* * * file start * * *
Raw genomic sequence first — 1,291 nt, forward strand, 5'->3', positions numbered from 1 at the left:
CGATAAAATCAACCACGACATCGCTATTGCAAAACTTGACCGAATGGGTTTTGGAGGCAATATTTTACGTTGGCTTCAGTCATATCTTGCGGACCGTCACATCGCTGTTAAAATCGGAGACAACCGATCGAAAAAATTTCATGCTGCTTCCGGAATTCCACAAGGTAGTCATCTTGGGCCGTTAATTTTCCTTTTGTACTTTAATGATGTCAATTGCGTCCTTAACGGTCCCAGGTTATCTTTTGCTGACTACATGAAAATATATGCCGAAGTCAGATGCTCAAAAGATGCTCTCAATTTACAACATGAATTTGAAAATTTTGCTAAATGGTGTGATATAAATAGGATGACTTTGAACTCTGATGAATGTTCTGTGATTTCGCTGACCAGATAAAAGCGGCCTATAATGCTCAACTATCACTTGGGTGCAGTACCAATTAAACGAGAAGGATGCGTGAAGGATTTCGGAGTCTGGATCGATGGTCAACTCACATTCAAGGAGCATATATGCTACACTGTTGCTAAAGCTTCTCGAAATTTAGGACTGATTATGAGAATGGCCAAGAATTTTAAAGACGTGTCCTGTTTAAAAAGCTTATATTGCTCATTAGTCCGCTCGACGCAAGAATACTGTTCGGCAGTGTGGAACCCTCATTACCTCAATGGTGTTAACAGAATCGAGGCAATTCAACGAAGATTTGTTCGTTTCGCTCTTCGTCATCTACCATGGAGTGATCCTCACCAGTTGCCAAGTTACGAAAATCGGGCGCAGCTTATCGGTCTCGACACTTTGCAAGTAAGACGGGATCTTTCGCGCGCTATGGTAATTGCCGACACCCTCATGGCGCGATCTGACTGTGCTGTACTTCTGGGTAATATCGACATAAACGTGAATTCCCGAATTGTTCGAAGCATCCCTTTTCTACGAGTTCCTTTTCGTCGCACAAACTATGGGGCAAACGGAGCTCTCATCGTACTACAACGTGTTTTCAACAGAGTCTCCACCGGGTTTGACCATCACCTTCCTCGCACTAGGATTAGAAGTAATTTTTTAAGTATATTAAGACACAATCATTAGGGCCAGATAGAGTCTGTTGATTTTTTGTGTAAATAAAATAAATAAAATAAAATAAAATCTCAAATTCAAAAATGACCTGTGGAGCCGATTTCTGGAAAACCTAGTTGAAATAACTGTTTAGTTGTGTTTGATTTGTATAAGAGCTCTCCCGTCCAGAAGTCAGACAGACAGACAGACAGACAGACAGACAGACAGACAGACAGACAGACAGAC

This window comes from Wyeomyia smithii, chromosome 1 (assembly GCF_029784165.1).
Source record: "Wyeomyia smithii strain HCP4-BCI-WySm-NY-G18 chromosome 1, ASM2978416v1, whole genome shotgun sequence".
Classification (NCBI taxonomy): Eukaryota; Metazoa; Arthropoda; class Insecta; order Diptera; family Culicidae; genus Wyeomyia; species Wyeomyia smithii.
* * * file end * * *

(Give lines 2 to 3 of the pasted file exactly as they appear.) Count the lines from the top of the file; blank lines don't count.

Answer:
CGATAAAATCAACCACGACATCGCTATTGCAAAACTTGACCGAATGGGTTTTGGAGGCAATATTTTACGTTGGCTTCAGTCATATCTTGCGGACCGTCACATCGCTGTTAAAATCGGAGACAACCGATCGAAAAAATTTCATGCTGCTTCCGGAATTCCACAAGGTAGTCATCTTGGGCCGTTAATTTTCCTTTTGTACTTTAATGATGTCAATTGCGTCCTTAACGGTCCCAGGTTATCTTTTGCTGACTACATGAAAATATATGCCGAAGTCAGATGCTCAAAAGATGCTCTCAATTTACAACATGAATTTGAAAATTTTGCTAAATGGTGTGATATAAATAGGATGACTTTGAACTCTGATGAATGTTCTGTGATTTCGCTGACCAGATAAAAGCGGCCTATAATGCTCAACTATCACTTGGGTGCAGTACCAATTAAACGAGAAGGATGCGTGAAGGATTTCGGAGTCTGGATCGATGGTCAACTCACATTCAAGGAGCATATATGCTACACTGTTGCTAAAGCTTCTCGAAATTTAGGACTGATTATGAGAATGGCCAAGAATTTTAAAGACGTGTCCTGTTTAAAAAGCTTATATTGCTCATTAGTCCGCTCGACGCAAGAATACTGTTCGGCAGTGTGGAACCCTCATTACCTCAATGGTGTTAACAGAATCGAGGCAATTCAACGAAGATTTGTTCGTTTCGCTCTTCGTCATCTACCATGGAGTGATCCTCACCAGTTGCCAAGTTACGAAAATCGGGCGCAGCTTATCGGTCTCGACACTTTGCAAGTAAGACGGGATCTTTCGCGCGCTATGGTAATTGCCGACACCCTCATGGCGCGATCTGACTGTGCTGTACTTCTGGGTAATATCGACATAAACGTGAATTCCCGAATTGTTCGAAGCATCCCTTTTCTACGAGTTCCTTTTCGTCGCACAAACTATGGGGCAAACGGAGCTCTCATCGTACTACAACGTGTTTTCAACAGAGTCTCCACCGGGTTTGACCATCACCTTCCTCGCACTAGGATTAGAAGTAATTTTTTAAGTATATTAAGACACAATCATTAGGGCCAGATAGAGTCTGTTGATTTTTTGTGTAAATAAAATAAATAAAATAAAATAAAATCTCAAATTCAAAAATGACCTGTGGAGCCGATTTCTGGAAAACCTAGTTGAAATAACTGTTTAGTTGTGTTTGATTTGTATAAGAGCTCTCCCGTCCAGAAGTCAGACAGACAGACAGACAGACAGACAGACAGACAGACAGACAGACAGACAGAC

This window comes from Wyeomyia smithii, chromosome 1 (assembly GCF_029784165.1).